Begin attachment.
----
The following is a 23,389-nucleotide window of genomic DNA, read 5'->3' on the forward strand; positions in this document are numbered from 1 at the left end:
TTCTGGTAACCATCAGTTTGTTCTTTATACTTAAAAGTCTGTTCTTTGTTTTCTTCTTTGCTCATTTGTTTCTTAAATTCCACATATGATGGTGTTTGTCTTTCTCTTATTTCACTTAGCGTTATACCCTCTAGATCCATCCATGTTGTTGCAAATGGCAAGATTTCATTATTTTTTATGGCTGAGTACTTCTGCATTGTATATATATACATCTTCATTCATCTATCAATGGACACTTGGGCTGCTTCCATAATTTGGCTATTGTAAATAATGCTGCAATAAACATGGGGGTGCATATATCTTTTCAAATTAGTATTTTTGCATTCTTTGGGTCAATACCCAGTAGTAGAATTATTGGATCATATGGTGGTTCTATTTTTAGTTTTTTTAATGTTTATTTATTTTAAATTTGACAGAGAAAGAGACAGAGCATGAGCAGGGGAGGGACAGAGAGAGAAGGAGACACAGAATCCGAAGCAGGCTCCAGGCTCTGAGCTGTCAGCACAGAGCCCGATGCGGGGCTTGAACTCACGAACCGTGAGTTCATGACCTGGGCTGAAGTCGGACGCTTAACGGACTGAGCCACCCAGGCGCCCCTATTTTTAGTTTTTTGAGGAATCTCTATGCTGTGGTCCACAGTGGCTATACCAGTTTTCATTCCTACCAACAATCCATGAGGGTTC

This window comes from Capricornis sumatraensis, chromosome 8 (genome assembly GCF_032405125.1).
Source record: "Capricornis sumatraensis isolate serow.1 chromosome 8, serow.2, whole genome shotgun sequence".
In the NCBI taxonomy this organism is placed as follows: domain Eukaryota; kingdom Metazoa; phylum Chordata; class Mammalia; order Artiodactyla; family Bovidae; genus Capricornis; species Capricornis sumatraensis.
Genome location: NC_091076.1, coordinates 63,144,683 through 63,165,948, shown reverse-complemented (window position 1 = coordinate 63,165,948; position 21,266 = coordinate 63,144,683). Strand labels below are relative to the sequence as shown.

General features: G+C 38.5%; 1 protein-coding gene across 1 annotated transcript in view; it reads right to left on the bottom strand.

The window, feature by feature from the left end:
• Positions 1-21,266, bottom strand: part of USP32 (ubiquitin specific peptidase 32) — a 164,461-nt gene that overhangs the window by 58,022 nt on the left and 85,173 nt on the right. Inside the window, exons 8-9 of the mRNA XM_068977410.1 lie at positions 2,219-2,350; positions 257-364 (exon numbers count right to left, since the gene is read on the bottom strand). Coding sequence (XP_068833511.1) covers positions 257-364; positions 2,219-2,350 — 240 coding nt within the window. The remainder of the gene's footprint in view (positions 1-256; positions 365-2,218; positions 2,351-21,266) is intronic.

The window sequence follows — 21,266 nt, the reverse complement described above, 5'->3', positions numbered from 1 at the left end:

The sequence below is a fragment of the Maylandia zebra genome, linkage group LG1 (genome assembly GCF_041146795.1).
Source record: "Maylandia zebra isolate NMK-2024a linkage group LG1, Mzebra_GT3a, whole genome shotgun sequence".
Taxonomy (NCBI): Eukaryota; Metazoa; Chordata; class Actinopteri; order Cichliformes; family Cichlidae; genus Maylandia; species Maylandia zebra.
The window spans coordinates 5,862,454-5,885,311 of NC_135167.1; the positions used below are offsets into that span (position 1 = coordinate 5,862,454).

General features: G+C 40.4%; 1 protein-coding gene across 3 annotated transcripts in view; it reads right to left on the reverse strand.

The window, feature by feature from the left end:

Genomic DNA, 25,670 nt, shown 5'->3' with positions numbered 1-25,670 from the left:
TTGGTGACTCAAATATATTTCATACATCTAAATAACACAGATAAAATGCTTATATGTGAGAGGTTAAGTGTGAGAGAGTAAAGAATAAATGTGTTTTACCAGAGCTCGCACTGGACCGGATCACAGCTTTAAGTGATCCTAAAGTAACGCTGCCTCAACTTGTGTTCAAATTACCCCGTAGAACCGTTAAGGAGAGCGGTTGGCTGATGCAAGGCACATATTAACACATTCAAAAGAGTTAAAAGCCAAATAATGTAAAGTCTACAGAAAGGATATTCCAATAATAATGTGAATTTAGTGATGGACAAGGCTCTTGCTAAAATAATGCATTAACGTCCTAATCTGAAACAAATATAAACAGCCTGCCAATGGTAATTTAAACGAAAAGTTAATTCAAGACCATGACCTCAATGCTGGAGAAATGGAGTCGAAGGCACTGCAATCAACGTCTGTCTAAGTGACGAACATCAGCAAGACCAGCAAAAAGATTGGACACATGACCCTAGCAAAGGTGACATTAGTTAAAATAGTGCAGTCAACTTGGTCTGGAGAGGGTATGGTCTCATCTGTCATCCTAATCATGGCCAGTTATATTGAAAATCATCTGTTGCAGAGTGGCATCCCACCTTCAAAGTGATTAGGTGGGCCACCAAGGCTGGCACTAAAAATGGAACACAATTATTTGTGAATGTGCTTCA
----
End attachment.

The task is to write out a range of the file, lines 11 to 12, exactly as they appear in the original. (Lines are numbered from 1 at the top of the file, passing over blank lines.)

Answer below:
The sequence below is a fragment of the Maylandia zebra genome, linkage group LG1 (genome assembly GCF_041146795.1).
Source record: "Maylandia zebra isolate NMK-2024a linkage group LG1, Mzebra_GT3a, whole genome shotgun sequence".